Boundaries are the perimeters of the therapeutic relationship that create a healthy sense of personal space. They are set to clarify both parties’ expectations, limitations, and a safe therapy frame. They also help preserve the integrity of the relationship and expand therapeutic trust. However, in psychiatry, when the therapeutic relationship is prolonged and more confidential and personal matters are discussed, the likelihood of developing solid emotional bonds and crossing boundaries grows. The fundamental ethical principle of a therapist is respect for the client’s dignity. It entails respecting their choices and goals and the concept of autonomy that fosters the client’s independence and separateness as a self-directing individual. In addition, this concept calls upon the promotion of a self-determination attitude of the client as it forms the core of boundary preservation.

However, physicians sometimes ignore these boundaries despite defining their therapeutic territory. As per most studies, the main reasons why physicians ignore boundaries is due to misconduct, poor skills, or adverse patient reactions. Under misconduct, physicians act in their own best interest instead of the patient’s best interest. So, they fail to observe the boundaries of the professional or therapeutic relationship and exploit the client sexually, emotionally, or financially (Dickeson, 2019). Most physicians who have overstepped the therapeutic boundaries due to poor skills are negligent or incompetent (Dickeson, 2019). Overstepping boundaries also occur due to adverse reactions that stem from an incompatibility between the client and the treatment plan, with consequences ranging from anxiety to psychosis (Dickeson, 2019). The client can also overstep boundaries from unintentional self-disclosures.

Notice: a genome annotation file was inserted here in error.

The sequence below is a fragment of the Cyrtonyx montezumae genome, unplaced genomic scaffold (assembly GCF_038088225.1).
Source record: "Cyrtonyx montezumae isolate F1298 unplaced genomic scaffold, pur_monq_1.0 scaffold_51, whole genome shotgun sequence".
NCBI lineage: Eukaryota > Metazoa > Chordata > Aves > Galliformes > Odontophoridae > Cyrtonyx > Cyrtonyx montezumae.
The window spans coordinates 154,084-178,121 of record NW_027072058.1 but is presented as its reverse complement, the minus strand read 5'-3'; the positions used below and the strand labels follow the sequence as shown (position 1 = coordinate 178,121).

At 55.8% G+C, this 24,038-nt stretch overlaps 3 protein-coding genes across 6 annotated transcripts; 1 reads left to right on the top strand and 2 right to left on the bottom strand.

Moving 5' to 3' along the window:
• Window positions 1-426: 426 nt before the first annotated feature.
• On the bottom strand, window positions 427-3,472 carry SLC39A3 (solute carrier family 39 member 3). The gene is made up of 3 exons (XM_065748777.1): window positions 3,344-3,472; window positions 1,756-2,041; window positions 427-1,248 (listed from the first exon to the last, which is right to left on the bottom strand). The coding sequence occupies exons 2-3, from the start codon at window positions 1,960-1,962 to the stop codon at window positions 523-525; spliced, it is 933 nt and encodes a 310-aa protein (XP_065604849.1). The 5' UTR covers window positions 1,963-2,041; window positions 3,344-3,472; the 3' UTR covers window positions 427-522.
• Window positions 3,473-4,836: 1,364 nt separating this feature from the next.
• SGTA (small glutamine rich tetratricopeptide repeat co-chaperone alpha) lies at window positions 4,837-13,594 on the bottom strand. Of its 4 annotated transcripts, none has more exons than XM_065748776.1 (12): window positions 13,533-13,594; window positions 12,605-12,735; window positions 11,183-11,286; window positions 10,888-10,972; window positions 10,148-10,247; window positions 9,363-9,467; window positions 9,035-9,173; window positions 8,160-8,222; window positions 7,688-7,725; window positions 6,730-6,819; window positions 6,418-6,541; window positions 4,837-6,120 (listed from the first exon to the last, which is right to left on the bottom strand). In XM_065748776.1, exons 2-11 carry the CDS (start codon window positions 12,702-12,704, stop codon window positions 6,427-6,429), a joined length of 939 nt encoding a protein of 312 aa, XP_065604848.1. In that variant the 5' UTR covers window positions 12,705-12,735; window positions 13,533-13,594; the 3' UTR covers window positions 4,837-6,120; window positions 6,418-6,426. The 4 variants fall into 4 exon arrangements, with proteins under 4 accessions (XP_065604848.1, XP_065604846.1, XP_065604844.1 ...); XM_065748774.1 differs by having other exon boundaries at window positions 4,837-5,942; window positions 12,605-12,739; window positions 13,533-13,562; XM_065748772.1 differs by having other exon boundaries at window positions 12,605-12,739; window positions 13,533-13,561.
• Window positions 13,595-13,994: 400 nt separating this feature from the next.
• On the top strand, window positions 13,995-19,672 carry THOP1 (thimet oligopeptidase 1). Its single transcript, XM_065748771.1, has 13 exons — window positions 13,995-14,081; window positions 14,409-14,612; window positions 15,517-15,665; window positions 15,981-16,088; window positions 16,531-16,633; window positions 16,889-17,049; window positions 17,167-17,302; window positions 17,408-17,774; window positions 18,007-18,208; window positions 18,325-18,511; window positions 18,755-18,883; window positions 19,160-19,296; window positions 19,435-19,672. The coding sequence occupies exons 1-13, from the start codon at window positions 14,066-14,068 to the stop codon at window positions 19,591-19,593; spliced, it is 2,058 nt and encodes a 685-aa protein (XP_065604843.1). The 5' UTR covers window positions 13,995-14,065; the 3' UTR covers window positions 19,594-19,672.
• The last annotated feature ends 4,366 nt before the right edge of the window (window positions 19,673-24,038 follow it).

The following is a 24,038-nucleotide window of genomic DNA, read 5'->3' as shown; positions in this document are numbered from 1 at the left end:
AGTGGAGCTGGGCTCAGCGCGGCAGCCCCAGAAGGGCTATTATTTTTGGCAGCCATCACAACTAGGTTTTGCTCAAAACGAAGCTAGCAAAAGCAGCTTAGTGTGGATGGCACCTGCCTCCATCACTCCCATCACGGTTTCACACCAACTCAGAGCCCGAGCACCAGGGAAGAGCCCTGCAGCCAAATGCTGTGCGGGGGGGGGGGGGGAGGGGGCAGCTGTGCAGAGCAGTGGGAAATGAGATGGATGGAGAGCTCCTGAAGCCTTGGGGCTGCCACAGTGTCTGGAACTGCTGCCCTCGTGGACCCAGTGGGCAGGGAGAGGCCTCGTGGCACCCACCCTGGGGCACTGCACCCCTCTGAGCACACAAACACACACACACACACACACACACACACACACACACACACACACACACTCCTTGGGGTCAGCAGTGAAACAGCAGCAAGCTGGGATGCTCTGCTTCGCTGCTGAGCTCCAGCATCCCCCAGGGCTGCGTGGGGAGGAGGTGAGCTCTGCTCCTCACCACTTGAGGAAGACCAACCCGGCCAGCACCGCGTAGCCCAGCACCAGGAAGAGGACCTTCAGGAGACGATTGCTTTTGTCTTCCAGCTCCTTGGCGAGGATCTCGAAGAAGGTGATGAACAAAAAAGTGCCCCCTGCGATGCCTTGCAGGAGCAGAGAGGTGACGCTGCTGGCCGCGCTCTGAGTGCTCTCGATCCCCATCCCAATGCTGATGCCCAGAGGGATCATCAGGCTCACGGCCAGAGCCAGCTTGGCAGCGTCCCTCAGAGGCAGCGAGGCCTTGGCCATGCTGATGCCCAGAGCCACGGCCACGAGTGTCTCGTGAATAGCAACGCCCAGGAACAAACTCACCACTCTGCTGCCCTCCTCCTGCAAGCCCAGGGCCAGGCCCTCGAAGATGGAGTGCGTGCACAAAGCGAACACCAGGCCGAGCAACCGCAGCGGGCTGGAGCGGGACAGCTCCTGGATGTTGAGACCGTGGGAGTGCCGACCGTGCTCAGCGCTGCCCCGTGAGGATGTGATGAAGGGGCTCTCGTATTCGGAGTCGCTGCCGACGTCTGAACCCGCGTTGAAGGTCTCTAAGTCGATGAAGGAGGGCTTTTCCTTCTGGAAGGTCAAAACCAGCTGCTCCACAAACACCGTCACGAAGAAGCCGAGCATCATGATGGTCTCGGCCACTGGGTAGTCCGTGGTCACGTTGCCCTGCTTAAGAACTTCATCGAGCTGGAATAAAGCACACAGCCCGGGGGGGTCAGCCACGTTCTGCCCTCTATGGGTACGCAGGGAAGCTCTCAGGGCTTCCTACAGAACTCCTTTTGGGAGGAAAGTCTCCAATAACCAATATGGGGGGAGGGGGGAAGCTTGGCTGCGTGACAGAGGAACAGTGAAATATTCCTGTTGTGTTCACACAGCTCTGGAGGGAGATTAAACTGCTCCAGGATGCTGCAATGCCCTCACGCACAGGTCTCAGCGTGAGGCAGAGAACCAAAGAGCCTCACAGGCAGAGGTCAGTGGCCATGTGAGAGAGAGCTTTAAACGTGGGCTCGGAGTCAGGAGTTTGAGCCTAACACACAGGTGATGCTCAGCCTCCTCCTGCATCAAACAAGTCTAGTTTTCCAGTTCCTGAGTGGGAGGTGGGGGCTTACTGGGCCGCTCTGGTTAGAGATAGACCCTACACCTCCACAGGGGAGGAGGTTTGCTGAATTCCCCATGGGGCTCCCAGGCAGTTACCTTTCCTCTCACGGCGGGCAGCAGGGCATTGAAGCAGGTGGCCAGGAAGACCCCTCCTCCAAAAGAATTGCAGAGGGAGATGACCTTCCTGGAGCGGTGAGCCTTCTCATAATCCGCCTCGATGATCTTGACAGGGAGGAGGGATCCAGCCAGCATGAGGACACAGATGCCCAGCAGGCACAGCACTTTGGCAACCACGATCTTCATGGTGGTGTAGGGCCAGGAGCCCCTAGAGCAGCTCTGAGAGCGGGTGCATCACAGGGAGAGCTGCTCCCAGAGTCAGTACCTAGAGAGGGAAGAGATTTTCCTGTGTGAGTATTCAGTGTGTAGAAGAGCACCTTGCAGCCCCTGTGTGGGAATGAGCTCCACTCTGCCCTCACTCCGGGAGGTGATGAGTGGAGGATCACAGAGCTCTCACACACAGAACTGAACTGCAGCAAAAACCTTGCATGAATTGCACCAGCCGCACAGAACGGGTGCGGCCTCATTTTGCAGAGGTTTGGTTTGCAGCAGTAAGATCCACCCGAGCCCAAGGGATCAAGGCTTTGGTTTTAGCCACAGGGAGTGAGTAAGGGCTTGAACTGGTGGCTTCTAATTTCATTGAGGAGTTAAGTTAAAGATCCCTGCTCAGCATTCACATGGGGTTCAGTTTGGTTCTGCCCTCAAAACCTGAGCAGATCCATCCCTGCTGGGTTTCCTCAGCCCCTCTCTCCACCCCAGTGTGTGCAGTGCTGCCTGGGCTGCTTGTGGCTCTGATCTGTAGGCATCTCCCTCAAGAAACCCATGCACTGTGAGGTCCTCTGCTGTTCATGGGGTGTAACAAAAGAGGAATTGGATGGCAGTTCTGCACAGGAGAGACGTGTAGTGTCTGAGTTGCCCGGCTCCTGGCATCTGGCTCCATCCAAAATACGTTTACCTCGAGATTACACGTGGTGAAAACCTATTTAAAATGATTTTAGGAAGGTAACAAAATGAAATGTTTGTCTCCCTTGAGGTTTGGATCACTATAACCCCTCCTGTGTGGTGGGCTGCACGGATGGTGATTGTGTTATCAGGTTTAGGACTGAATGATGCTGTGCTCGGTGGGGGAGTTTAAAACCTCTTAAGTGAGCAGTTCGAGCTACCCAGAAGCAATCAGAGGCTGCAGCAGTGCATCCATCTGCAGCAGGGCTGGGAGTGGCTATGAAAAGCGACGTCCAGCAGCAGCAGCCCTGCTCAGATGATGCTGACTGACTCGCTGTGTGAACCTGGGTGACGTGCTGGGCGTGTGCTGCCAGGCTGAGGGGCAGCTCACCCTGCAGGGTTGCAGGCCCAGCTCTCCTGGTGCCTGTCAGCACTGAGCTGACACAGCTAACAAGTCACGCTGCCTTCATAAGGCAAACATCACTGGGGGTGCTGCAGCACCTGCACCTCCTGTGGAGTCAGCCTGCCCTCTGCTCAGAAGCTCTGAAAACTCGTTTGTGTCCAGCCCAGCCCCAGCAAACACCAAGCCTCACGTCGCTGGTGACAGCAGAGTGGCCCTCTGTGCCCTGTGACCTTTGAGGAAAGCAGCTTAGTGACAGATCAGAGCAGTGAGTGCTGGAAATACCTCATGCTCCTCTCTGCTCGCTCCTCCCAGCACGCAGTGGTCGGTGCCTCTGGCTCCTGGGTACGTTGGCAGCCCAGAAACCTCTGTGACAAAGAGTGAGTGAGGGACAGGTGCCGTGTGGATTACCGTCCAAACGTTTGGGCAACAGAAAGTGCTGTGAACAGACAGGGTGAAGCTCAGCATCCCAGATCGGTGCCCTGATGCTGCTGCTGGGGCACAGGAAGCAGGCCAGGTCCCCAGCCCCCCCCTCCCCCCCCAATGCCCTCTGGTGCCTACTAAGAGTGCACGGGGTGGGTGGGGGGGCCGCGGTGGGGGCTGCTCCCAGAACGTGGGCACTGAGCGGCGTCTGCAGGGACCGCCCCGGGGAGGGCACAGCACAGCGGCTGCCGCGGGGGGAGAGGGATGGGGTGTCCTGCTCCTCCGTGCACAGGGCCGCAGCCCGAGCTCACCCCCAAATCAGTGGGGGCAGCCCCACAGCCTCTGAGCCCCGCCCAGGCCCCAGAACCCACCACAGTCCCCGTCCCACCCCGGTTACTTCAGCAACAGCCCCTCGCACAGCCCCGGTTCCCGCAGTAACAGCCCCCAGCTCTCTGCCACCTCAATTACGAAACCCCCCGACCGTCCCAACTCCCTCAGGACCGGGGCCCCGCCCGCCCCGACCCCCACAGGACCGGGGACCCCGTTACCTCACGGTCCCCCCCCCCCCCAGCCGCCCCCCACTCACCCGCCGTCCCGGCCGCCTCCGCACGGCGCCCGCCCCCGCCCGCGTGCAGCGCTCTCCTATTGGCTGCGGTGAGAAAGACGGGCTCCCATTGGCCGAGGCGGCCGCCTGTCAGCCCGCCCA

Therapeutic communication and relationship are fractured if boundaries are ignored or overstepped. For example, if the client makes an unintentional self-disclosure, it may lead to embarrassment or discomfort. As a result, they may not be motivated or inspired to be productive in therapy for fear of creating a tense environment. This leads to poor communication, which may cause poor patient outcomes. When the physician oversteps the boundaries, the main effect is harm to the patient. Harm entails but is not confined to depression, anxiety, regression, post-traumatic stress disorder, depersonalization, suicidal ideation, and dependency (Shanafelt, 2021). All these negative consequences make the patient resistant to open up or even attend therapy for being taken advantage of due to their vulnerability. 

However, these consequences can be avoided when both parties set healthy boundaries and focus on communication-focused therapy. It helps create a safe space for the client to open up and communicate without fear of being taken advantage of. For the physician, it allows them to abide by the principles of autonomy, beneficence, nonmaleficence, and fiduciary partnership, as they are the key to effective therapeutic relationships (Slobogian et al., 2017).


Hattab, A. S. (2021). Healthcare Ethics: From Medical Paternalism to Patient Autonomy. Handbook of Healthcare in the Arab World, 1603-1619. Springer International Publishing.

Shanafelt, T. D. (2021). Physician well-being: where are we and where are we going? Mayo Clinic Proceedings, 96(10), 2682-2693.

Slobogian, V., Giles, J., & Rent, T. (2017). #Boundaries: When patients become friends. Canadian oncology nursing journal = Revue canadienne de nursing oncologique, 27(4), 394–396.


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